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A timeline of PPE in the plastic pollution discussion

A timeline of PPE in the plastic pollution discussion

3 min read

Last March, PPE (personal protective equipment) was not common jargon in widespread public discussion. Now, over a year and a half after COVID-19 "hit" the United States, PPE is in the everyday vernacular - and the ramifications of its constant usage have also emerged in the broader plastic pollution fight.

This week we took a look back in time: scaling our search back all the way to January 2020, combing for articles tying together PPE and plastic pollution. Unsurprisingly, there was little out there: but more unexpectedly, there was nothing at all.

PPE before the pandemic did look a little different. While today we may think almost exclusively of PPE as items we can use to protect ourselves from the virus, the concept has been around much longer with professions that do require one to constantly be in harm's way. Construction, mechanical, electrical, and radiological work all employ equipment to protect oneself: the difference being that many of these items - hard hats, safety glasses, shoes, respirators, coveralls, vests, etc. - are largely reusable.

Still, if we look at the health care world pre-pandemic, plastic gloves and disposable masks have been mainstays in many hospitals and clinics for decades. Disposable, plastic-based PPE has been around since before March of 2020. The fact that no news articles, studies, or opinion pieces show up in those three months prior to U.S. COVID-19 at all demonstrates a lack of attention in the area of PPE's contribution to plastic pollution: to put it colloquially, we had bigger fish to fry.

Then, on April 2, 2020, an article appeared: the first mentions of PPE and plastic usage in a discussion that (spoiler alert) has since exploded. Naturally, at this stage in the pandemic, innovators were looking for defenses against coronavirus and ways to help frontline workers. The third article in this screengrab - "Waste plastic could save lives of medical staff" - looks at plastic waste as a way to combat the pandemic, not as a consequence.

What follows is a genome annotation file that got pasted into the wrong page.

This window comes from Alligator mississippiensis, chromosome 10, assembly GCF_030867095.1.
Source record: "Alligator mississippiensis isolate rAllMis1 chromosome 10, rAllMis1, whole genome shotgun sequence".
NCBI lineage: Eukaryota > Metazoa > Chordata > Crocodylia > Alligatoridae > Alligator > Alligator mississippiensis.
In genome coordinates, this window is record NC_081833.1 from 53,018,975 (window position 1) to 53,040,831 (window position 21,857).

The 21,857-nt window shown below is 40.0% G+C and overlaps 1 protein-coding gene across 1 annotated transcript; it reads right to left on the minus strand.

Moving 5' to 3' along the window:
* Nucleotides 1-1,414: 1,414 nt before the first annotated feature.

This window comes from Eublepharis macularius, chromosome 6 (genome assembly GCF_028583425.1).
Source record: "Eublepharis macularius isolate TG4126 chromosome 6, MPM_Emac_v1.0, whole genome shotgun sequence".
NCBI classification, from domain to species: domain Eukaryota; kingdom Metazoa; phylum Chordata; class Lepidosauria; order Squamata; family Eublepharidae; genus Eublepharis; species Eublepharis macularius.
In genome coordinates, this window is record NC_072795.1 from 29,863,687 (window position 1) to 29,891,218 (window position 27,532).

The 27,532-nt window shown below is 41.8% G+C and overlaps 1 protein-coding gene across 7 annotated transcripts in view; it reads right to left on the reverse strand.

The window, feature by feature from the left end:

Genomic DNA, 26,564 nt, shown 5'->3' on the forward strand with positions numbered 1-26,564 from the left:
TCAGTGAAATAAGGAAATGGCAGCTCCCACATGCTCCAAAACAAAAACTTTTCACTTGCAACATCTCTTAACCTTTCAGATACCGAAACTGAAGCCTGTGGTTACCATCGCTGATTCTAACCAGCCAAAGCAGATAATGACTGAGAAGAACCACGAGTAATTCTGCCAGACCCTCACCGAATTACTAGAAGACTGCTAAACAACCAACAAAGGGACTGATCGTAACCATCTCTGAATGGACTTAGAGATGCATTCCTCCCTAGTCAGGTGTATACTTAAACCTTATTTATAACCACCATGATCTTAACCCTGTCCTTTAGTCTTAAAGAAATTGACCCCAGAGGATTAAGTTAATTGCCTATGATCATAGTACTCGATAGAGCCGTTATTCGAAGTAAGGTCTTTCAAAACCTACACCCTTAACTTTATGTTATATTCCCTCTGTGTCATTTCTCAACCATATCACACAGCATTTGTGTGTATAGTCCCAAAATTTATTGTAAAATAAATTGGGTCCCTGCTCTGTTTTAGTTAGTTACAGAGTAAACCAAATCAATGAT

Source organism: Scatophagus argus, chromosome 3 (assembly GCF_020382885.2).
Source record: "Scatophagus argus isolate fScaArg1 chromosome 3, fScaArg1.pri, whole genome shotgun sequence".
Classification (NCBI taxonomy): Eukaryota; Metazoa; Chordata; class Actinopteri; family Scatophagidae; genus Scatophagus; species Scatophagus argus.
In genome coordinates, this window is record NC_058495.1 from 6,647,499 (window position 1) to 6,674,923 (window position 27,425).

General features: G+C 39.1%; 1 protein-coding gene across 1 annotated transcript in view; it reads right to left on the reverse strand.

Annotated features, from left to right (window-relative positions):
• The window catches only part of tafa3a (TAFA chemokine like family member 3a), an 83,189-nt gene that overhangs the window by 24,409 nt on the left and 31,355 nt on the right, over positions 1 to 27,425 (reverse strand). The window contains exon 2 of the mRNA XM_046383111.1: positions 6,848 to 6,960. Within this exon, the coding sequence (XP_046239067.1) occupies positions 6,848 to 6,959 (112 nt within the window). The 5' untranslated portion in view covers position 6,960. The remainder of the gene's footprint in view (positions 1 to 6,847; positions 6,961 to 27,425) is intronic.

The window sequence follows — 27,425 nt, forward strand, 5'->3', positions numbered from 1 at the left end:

This was the start of April 2020: four stories connecting PPE with plastic pollution. Now let's look at what has happened since then:

In the last year and a half, there have been roughly one thousand articles written and published on the connections between PPE and plastic pollution. The tune of these articles have changed: as our fight against the pandemic has worn on and some relief has been given with the availability of vaccines, our attention has turned to the mess that disposable PPE has left behind.

"Up next, pandemic of garbage" - an article posted by the Manila Times in August 2020, sums up new realizations perfectly: in our perseverance and fight to combat COVID-19, we've left in our wake a monstrous contribution to the plastic pollution crisis. And our use of disposable face masks and other items haven't slowed: value-sized packs of face masks are now commonplace on store shelves and in our homes. Personal protective equipment used to be found only in specific professions that required protection against hazard exposures: now, we all face new hazards. PPE has become part of our normal.

Innovators across the globe are working to find ways to cut down on our disposable plastic PPE usage. While the issue may not yet improve, our awareness has at least shifted. This new awareness has not left health care behind - out off all of these stories, over a quarter of them are related to PPE plastic pollution within the health care sector.

That colorful network of news articles is now lit up green as it shows the breadth of articles discussing PPE plastic pollution within the health care sector. Health care plastic pollution pops up in a variety of different "categories" - from discarded face masks to plastic waste to COVID-19 - demonstrating that the sector at the very frontline of battling this virus is also at the frontline of the PPE plastic pollution. A logical place for a sector that so rapidly uses disposable PPE to protect its workers and patients: but now we must ask the question, how can the health care sector work to reduce the rate of this shocking amount of waste?

Scientists, doctors, nurses, and other employees in the sector are working on solutions to this issue. Sustainability in health care comes in many forms: the waste of disposable PPE is just one of them, a relatively new phenomenon in its magnitude as we've been struck with and had to respond to a virus with impacts previously unseen in our modern era.

These articles just go to serve as a reminder that we're fighting more than one pandemic. Action against plastic pollution is being taken, but it needs to be broader. Join the fight.

About the author(s):

Gwen Ranniger

Gwen Ranniger is the former Communications and Engagement Manager at Environmental Health Sciences.

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